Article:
Lena Dunham just got a new tattoo, and she's showing it to the world to help spread a message: It's okay to be "sick."
Dunham had suffered from the chronic pain and heavy bleeding associated with endometriosis for years. She finally elected to undergo a total hysterectomy to relieve the symptoms after less invasive corrective measures were unsuccessful.
She has made no secret of her condition, and continues to be a vocal advocate for endometriosis awareness.
Her tattoo is a symbol of that journey and a defiance of the stigma that comes with being sick, both from society at large and the internalized feelings that come with being chronically ill.
"Sometimes the thing you're most scared of being called is the best thing you can call yourself, and to my sisters in this dizzying but starry slog- i am lasso'd to you!"
Lena is no stranger to using her body as a canvas to increase awareness. Here is a time she used her torso to send a message.
And another instance where she literally wears her heart on her sleeve.
The Mayo Clinic defines endometriosis as:
"An often painful disorder in which tissue that normally lines the inside of your uterus — the endometrium — grows outside your uterus. Endometriosis most commonly involves your ovaries, fallopian tubes and the tissue lining your pelvis."
Dunham has been frank and open about her treatment journey, and how the condition affected her life. In an essay for Vogue, she gave intimate details of living with endometriosis and the decision process that led to her total hysterectomy at 31 years old.
She revealed heartbreaking little details that many don't talk about, like dealing with the question that is a standard in medical care: "Is there any chance you could be pregnant?"
"I'm getting used to this—the repetition of a mandatory question about my fertility and my half-rehearsed answer, something playful so she won't feel too awkward about having reminded a very young woman of what she will never have."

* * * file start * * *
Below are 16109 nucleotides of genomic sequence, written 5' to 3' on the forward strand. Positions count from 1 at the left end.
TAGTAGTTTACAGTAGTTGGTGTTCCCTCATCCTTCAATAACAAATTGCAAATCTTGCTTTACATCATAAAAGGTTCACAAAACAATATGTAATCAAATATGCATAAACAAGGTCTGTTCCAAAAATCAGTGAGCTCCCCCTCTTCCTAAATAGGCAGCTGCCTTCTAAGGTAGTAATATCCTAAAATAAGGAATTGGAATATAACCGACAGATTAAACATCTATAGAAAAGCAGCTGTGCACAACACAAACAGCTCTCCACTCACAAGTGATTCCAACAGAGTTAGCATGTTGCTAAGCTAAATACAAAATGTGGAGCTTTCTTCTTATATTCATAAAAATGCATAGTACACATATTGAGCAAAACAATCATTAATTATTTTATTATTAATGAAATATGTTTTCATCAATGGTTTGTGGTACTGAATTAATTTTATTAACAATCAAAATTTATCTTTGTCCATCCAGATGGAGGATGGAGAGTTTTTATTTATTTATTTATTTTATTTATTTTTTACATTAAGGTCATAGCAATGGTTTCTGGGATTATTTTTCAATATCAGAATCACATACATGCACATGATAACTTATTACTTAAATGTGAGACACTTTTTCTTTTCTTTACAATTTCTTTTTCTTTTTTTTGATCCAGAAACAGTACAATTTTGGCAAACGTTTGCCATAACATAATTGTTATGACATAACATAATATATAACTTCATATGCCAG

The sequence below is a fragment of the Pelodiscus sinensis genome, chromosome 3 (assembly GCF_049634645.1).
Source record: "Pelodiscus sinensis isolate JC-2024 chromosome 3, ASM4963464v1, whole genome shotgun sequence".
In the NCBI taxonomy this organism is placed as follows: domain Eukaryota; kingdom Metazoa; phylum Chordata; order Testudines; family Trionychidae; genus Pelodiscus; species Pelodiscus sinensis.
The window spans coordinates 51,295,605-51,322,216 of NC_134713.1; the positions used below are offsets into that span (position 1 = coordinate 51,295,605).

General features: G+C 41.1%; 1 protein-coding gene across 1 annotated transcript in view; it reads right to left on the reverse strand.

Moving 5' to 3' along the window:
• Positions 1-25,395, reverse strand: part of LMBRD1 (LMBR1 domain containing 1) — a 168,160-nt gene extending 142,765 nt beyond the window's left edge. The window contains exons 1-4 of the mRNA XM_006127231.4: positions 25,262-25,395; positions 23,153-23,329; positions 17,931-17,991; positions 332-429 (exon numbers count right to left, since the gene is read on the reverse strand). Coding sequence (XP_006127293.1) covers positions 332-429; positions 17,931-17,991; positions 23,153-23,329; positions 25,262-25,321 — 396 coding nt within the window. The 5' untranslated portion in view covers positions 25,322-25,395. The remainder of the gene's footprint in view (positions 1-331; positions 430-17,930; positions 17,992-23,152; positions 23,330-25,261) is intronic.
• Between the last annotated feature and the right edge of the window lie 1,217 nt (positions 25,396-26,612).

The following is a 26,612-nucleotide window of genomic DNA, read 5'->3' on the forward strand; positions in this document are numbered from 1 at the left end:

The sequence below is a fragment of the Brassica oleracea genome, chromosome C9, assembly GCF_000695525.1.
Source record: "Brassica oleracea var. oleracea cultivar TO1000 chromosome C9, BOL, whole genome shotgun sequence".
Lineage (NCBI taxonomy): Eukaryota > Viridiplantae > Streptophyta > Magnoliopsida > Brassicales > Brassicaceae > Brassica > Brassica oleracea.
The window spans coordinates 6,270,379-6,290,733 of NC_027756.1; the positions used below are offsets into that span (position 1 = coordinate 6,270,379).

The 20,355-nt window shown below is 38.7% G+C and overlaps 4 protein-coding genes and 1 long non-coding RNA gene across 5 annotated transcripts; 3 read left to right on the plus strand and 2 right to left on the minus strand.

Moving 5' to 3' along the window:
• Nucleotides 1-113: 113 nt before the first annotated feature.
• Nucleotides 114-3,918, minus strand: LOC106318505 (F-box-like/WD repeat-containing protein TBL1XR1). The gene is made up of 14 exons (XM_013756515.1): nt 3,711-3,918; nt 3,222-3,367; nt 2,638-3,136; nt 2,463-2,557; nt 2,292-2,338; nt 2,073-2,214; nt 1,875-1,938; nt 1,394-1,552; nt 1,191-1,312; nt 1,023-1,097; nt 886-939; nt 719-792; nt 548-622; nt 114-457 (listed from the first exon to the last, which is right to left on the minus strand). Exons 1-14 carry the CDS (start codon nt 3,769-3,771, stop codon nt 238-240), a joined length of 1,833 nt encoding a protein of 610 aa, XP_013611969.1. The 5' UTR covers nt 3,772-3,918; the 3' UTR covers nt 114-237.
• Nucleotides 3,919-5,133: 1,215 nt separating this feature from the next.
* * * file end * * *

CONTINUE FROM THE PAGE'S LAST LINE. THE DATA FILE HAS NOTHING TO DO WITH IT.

The decision to have a hysterectomy wasn't made lightly; Lena had a less invasive corrective surgery in 2018 and doctors thought she was endometriosis-free.
During the 2018 MET Gala in New York City, she was rushed to the hospital for complications from the surgery. Doctors then discovered more endometriosis. It was then that Dunham and her medical team decided that a total hysterectomy was the best option.
On the 9 month anniversary of her surgery, Dunham shared a photo to celebrate the freedom that it gave her, but also remember the cost:
"My body is mostly healed and every day I find a new bruise on my heart, but today I offer myself gratitude: from the most pained place, I somehow knew to choose myself.
"The purest glint of who we are and know we can be is always available to us, calm and true at our center."
It is surprising that there is so little discussion about endometriosis in general; the condition is estimated to affect 1 in 10 women!
Misdiagnosis of endometriosis is also common, and a huge issue. A study of women in Norway found that there was a delay of between 3 and 11 years between the onset of endometriosis symptoms and when a diagnosis was finally made.
Countries where effective diagnosis is reached earlier can be explained by early clinical intervention, but also by the patients' knowledge of the conditions and its symptoms. The authors write "Knowledge of women about the disease and its most prevalent symptoms seems to be important."
Don't just leave it up to the medical professionals; arm yourself with knowledge.
For a condition that affects so many, it is relatively unknown. Efforts from public figures like Dunham toward public awareness are sorely needed.
You can learn more about the condition here. Chances are high that someone very important to you will be glad of your understanding.